January 5, 2022
Each passing year represents a shift in the music industry. The evolution of sound, how listeners consume music, rehashing old tropes. In 2021 we learned that there could be new ways to consume music even in a crowded streaming market. Twitch and Audius blossomed as two new platforms for dance music fans to get that house music fix. We also witnessed 90s nostalgia in full swing, whether we liked it or not.
2021 had a bit of everything. As we enter 2022, we can reflect on one thing 2021 has taught us: nothing is promised. The pandemic put a halt to live music and concert tours, and artists had to get creative in how they continued to reach their fans and put out new music.
The slowdown of the music business in 2021 has forever changed the shape of the industry. Yet it produced some groundbreaking trends that we hope are here to stay.
Livestreams became popular, with venues in flux in 2020 and 2021. Social media platforms with video streaming and sharing capabilities such as Twitch and Facebook Live have provided musicians and their fans the opportunity to connect through streams. They gave us a forum to enjoy our favorite artists and explore new tunes in real-time while interacting with fellow house heads.
Whether the streaming media included short, raw performances hinting at future music or full-fledged online music festival. These performances allowed giants like Paxhau, Dirtybird, and Desert Hearts to move forward with doing what they do best, entertaining the masses.
And for emerging artists, they provided limitless opportunities to advance their careers. By the time live shows returned, artists like Mary Droppinz and Nala had established new and growing fan bases that helped make them enticing to festival promoters. While artists like LP Giobbi and Sofi Tukker, while already fan favorites, streamed their way into superstar status because of their daily presence on Twitch.
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Festivals such as Electric Daisy Carnival, Awakenings, Ultra, and Tomorrowland continue to maintain live streams, making festivals more attainable to the masses—further propelling house music artists to household names.
The days of MTV being an actual music network that played actual music video are long gone. Music videos used to be a must for any hit song. However, social media sites and YouTube have reintroduced them as a necessary promotional tool. And yet another way for artists to creatively express their vision.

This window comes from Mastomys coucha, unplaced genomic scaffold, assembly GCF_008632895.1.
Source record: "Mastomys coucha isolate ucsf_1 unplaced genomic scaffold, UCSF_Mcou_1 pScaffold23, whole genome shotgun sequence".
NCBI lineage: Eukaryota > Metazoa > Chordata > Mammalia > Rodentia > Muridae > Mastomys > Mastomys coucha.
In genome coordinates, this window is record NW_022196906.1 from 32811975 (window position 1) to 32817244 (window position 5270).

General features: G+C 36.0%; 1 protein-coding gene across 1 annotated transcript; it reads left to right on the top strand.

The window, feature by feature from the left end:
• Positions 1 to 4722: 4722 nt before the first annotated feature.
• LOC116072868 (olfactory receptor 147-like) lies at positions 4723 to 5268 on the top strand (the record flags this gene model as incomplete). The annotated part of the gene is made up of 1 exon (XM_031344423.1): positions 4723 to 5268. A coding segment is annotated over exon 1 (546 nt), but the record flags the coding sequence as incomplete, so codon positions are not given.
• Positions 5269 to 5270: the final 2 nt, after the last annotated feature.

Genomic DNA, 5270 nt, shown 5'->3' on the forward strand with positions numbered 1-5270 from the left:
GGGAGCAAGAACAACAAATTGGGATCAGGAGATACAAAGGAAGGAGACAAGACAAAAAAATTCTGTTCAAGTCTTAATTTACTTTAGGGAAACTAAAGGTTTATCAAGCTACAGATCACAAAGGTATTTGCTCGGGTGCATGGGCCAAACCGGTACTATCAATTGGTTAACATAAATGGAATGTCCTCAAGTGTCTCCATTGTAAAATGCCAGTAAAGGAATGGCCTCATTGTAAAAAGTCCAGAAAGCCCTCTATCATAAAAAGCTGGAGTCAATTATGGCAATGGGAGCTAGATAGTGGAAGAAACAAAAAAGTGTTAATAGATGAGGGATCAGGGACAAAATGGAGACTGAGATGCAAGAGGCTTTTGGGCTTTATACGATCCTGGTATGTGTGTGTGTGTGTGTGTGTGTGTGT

Music videos add a sheen to a song. They eliminate the uncertainty of understanding what an artist is trying to covey. They elevate the artist's vision and often add an additional layer of nuance to the message. There is power in creating curated and compelling visual narratives for the music. Artists like Will Clarke have mastered the medium, creating solid, visually stunning music videos.
Collaborations allow artists to tiptoe the line between genres and maybe do something that lies slightly outside of their comfort zone. While they aren't new to dance music, cross-genre collaborations exploded in 2021 due to the pandemic. Artists were in discovery mode. They had time to experiment with music and the ability to collaborate across vast distances via Zoom, Dropbox, Splice, and any number of collaborative platforms.
The door was wide open in 2021 for performers to pair up with their favorite artists of any genre. And the collaborations were nothing short of magical. With critically acclaimed partnerships in-house music with pop, rock, and hip-hop artists alike, we've seen dance music explode into the mainstream in unprecedented ways. The underground is becoming truly massive.
When a DJ drops the decks and plays live, it's a thrilling way to experience their work in a new way. Watching them actively create or remix their music is a kind of magic generally reserved for production studios.
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Over the past couple of years, we have started seeing a spike in Live Sets. Groups like Bob Moses, Wajatta, Rufus Du Sol, and WhoMadeWho are no strangers to the festival circuit. But seeing artists like this on more lineups only proves the value of "playing live."
The immense creativity and emotional weight that artists like Georgia Anjuli, Hannes Bieger, KiNK, and Motez, have created in performing their music live are indisputable—and seeing someone working multiple machines to create soundscapes before our eyes create an immensely meaningful dance floor experience that is difficult to match.
Here are some other producers taking the house music to new heights as live acts: Jacques Green, Rodriguez Jr, Rybo, and Jamie Jones with Kate Simko as Opus 1.
The internet and its many devices have allowed independent artists to find inventive ways to get in front of broader audiences in 2021. With touring out of the question for almost half the year, younger artists stepped out front as they took control of platforms like Tik Tok, Twitch, and Instagram and created new opportunities for growth outside of live shows.
They've allowed people the advantage of keeping their music constantly at their fingertips with personally curated playlists, creative content, unique livestreams, and insider videos. They were masters at manipulating the algorithms. As a result, the ever-growing ability to find underground artists across a changing digital landscape is more powerful than ever.
2021 was a treasure chest of indie artists starting to shine. Niles Shepard, Sammy Legs, Arnold & Lane, Nick Siarom, and Lubelski harnessed their powers and are fast becoming names to watch. The future continues to be bright for the underground.